New Developments Give Art Deco a Modern-Day Spin
May 20, 2021 | By: LX Collection
No aesthetic marries opulence with streamlined, modernist detail quite like Art Deco. And the movement that flourished more than once in the previous century is proving its staying power yet again.
A slew of newly developed properties from coast to coast are bringing the signature characteristics of Style Moderne to ever-inventive spaces while taking inspiration from surrounding neighborhoods. One of the most striking examples of Art Deco is the Upper East Side condominium 40 East End Avenue, the architectural brainchild of Gerner Kronick + Valcarcel, designed by Deborah Berke Partners.
“Our inspiration came from various precedents on East End Avenue and Upper Manhattan,” says Stephen Brockman, partner at Deborah Berke Partners. “Like those we studied from the early 20th century, the character of our 21st century building should be expressed through the selection and detailing of materials.”
Those materials can be seen in the curvatures of the sculptural marble staircase, which is cast in bronze, the chevron floors and corrugated walls of the interiors, show-stopping glass light fixtures, and the stylized charcoal-brick pattern and casement windows of the facade.
“We wanted the character of 40 East End—and the interiors—to feel grounded in time and place,” Brockman says.
Nearby at The Kent, a new condominium by Beyer Blinder Belle, the geometric crown serves as a prominent modern marker while nodding to New York City’s original high-rises. The pairing of traditional materials—limestone, brick, and metal—with contemporary detailing adds a harmonious balance to the surrounding classics on Park and Fifth Avenues. The effects can be felt the moment one enters the rosewood-paneled lobby and adjacent drawing room, designed by Champalimaud Design and replete with gold leaf ceilings, antique mirrors, custom chandeliers, and a marble-topped bar.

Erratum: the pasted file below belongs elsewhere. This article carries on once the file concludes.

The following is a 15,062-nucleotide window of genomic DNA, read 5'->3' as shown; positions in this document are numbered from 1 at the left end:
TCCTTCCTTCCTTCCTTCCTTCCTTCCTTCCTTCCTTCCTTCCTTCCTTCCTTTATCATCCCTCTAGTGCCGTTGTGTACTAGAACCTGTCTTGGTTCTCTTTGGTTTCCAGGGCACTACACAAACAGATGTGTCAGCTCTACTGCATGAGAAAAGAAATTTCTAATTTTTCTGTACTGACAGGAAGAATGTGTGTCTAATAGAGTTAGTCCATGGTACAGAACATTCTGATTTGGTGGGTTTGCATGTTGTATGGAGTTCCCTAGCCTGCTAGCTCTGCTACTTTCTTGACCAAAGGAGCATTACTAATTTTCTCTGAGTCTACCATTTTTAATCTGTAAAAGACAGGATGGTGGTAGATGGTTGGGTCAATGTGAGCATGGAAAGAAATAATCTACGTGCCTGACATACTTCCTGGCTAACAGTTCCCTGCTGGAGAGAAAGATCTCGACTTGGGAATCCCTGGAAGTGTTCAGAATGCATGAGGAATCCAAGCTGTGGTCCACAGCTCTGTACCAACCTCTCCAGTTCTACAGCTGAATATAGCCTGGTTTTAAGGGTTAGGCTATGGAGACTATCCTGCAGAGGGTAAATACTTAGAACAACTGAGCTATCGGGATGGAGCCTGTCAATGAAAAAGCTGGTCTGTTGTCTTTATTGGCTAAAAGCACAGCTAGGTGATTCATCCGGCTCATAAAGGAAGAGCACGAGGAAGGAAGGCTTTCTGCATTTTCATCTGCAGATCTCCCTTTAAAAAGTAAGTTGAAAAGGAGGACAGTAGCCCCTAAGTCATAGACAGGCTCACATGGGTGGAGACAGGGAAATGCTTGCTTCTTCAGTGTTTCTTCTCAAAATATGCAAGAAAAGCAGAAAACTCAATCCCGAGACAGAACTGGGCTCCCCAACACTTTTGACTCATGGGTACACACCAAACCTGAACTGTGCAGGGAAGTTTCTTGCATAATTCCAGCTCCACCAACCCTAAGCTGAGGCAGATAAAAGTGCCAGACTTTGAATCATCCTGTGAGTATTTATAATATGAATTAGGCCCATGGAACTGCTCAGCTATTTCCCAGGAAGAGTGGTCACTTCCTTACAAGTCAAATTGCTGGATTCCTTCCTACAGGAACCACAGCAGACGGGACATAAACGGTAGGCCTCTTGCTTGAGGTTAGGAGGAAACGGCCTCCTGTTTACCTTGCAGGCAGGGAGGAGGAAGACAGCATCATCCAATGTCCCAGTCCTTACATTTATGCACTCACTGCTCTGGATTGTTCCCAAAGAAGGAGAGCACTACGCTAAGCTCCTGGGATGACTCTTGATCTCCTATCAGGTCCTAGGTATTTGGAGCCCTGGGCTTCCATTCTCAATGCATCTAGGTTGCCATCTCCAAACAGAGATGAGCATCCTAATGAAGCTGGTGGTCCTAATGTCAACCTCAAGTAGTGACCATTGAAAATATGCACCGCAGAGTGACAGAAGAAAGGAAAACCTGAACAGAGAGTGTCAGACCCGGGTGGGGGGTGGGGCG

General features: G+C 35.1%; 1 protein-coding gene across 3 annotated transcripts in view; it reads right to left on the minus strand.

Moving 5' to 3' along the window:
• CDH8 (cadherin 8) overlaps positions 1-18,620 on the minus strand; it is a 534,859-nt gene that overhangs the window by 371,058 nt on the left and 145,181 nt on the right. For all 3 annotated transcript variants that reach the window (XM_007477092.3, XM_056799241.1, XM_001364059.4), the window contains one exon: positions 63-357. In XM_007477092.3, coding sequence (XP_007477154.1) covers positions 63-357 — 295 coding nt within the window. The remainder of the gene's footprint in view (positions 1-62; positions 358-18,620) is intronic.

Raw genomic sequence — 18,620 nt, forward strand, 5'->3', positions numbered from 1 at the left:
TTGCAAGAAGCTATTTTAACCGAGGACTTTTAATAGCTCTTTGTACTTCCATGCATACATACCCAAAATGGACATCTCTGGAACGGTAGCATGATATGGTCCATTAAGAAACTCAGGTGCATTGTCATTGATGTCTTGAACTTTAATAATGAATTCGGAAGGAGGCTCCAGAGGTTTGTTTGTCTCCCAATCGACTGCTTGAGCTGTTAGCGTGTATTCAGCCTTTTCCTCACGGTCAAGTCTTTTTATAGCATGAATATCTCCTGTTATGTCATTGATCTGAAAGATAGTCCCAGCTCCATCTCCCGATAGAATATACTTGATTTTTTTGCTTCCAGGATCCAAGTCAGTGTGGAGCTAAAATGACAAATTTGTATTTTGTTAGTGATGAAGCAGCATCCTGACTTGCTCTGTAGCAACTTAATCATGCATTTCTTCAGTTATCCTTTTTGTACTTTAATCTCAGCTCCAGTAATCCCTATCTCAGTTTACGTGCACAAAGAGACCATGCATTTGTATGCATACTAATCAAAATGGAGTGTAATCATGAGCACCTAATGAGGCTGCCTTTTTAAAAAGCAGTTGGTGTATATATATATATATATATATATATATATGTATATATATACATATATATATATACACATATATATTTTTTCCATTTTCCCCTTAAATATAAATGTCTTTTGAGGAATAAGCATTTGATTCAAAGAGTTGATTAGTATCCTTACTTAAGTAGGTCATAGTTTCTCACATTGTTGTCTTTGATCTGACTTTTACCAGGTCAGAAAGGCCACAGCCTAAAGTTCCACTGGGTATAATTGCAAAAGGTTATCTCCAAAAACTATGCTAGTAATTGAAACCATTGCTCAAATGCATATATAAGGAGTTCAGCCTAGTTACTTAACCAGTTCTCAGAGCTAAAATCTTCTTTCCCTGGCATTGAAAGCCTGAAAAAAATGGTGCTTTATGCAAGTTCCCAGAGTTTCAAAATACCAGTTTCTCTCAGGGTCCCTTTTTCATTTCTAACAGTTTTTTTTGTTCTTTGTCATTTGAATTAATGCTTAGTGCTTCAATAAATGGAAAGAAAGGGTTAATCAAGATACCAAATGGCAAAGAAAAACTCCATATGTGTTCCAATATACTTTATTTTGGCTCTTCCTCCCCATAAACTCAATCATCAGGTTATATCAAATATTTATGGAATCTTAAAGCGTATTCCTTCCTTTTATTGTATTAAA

At NoMad’s Rose Hill, the architecture firm CetraRuddy designed the condominium inside and out with modernized Jazz Age elements, installing bronze-finished fireplace screens and conical brass pendants for Rockefeller Group, which developed New York’s original Art Deco masterpiece: Rockefeller Center. In the model residences and the colorful common areas, including The Blue Room, the lobby bar named for its cobalt hue, gilded splashes in paintings and upholstery nod to Deco.
In Miami, the renewed popularity of vibrant colors and pastel hues fuse with modern shapes, creating a contemporary riff on Art Deco that manages to avoid being overly retro. At Missoni Baia, OKO Group’s minimalist luxury building designed by Hani Rashid of Asymptote Architecture with interiors by Paris Forino Interior Design, white marble floors and columns mingle with bold, patterned installations, sherbet colors, and glass sculptures that recall their 1920s predecessors.
The Grove at Grand Bay, one of the most unmistakable Art Deco structures in Miami, embodies the heavy geometrics and strong, linear contours of the New Classics. In the spirit of one-of-a-kind architectural impressions that would have been right at home a century ago, Terra Group and Bjarke Ingels of BIG Architects incorporated 20 floors of glass block windows and curvilinear tiers into each of the two twisting towers.
Now more than ever, developers are referencing original local landscapes, as they continue to find new ways to modernize elements of the Deco movement. In Los Angeles, Mirabel Wilshire Boulevard, the forthcoming project from Walter N. Marks Inc., with Richard Keating of Keating Architecture, envisions a 42-story luxury high-rise. Set to break ground in 2023, the design will speak to the surrounding masterpieces of the Miracle Mile district. Built to encompass the existing Sontag Drug Building, a Deco landmark, and echoing the streamlined contours of the iconic Desmond nearby, the Mirabel will embrace a contemporary era of livable luxury.